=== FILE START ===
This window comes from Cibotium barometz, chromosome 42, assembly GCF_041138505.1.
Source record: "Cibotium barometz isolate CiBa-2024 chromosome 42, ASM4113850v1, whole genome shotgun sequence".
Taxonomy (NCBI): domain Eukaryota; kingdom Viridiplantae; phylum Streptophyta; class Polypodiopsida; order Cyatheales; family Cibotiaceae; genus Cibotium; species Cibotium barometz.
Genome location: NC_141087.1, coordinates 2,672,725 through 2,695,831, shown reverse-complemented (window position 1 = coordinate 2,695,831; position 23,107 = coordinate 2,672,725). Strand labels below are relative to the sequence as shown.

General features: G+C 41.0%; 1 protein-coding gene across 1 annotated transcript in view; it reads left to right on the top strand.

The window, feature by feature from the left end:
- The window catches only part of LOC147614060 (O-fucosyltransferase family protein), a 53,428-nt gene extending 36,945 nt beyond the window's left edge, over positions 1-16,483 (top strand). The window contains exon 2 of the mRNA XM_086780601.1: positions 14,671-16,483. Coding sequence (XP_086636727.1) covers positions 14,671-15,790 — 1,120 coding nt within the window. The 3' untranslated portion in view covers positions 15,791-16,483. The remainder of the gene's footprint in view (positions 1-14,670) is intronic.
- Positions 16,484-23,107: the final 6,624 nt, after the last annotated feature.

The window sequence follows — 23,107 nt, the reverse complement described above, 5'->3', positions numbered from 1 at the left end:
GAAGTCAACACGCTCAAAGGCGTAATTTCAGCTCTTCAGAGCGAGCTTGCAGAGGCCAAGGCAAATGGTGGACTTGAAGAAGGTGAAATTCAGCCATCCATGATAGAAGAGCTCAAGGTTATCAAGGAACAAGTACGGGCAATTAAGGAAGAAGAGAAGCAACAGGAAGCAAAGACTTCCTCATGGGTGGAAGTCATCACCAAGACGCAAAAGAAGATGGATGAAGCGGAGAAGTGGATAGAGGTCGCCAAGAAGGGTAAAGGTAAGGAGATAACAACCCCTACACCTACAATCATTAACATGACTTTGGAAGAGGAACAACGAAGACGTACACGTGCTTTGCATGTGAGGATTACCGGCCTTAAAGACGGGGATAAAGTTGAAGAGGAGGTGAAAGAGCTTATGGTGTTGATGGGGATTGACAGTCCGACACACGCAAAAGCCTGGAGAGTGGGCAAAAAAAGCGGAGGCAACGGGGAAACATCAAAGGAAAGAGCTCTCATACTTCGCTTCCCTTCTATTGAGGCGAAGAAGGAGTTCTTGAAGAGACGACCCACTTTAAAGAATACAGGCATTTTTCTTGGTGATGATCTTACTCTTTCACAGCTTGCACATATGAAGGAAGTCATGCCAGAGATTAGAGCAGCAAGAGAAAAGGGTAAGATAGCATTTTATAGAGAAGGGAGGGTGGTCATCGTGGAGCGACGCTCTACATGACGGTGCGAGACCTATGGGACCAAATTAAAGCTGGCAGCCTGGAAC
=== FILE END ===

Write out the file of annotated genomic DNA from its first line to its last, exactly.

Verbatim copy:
This window comes from Cibotium barometz, chromosome 42, assembly GCF_041138505.1.
Source record: "Cibotium barometz isolate CiBa-2024 chromosome 42, ASM4113850v1, whole genome shotgun sequence".
Taxonomy (NCBI): domain Eukaryota; kingdom Viridiplantae; phylum Streptophyta; class Polypodiopsida; order Cyatheales; family Cibotiaceae; genus Cibotium; species Cibotium barometz.
Genome location: NC_141087.1, coordinates 2,672,725 through 2,695,831, shown reverse-complemented (window position 1 = coordinate 2,695,831; position 23,107 = coordinate 2,672,725). Strand labels below are relative to the sequence as shown.

General features: G+C 41.0%; 1 protein-coding gene across 1 annotated transcript in view; it reads left to right on the top strand.

The window, feature by feature from the left end:
- The window catches only part of LOC147614060 (O-fucosyltransferase family protein), a 53,428-nt gene extending 36,945 nt beyond the window's left edge, over positions 1-16,483 (top strand). The window contains exon 2 of the mRNA XM_086780601.1: positions 14,671-16,483. Coding sequence (XP_086636727.1) covers positions 14,671-15,790 — 1,120 coding nt within the window. The 3' untranslated portion in view covers positions 15,791-16,483. The remainder of the gene's footprint in view (positions 1-14,670) is intronic.
- Positions 16,484-23,107: the final 6,624 nt, after the last annotated feature.

The window sequence follows — 23,107 nt, the reverse complement described above, 5'->3', positions numbered from 1 at the left end:
GAAGTCAACACGCTCAAAGGCGTAATTTCAGCTCTTCAGAGCGAGCTTGCAGAGGCCAAGGCAAATGGTGGACTTGAAGAAGGTGAAATTCAGCCATCCATGATAGAAGAGCTCAAGGTTATCAAGGAACAAGTACGGGCAATTAAGGAAGAAGAGAAGCAACAGGAAGCAAAGACTTCCTCATGGGTGGAAGTCATCACCAAGACGCAAAAGAAGATGGATGAAGCGGAGAAGTGGATAGAGGTCGCCAAGAAGGGTAAAGGTAAGGAGATAACAACCCCTACACCTACAATCATTAACATGACTTTGGAAGAGGAACAACGAAGACGTACACGTGCTTTGCATGTGAGGATTACCGGCCTTAAAGACGGGGATAAAGTTGAAGAGGAGGTGAAAGAGCTTATGGTGTTGATGGGGATTGACAGTCCGACACACGCAAAAGCCTGGAGAGTGGGCAAAAAAAGCGGAGGCAACGGGGAAACATCAAAGGAAAGAGCTCTCATACTTCGCTTCCCTTCTATTGAGGCGAAGAAGGAGTTCTTGAAGAGACGACCCACTTTAAAGAATACAGGCATTTTTCTTGGTGATGATCTTACTCTTTCACAGCTTGCACATATGAAGGAAGTCATGCCAGAGATTAGAGCAGCAAGAGAAAAGGGTAAGATAGCATTTTATAGAGAAGGGAGGGTGGTCATCGTGGAGCGACGCTCTACATGACGGTGCGAGACCTATGGGACCAAATTAAAGCTGGCAGCCTGGAAC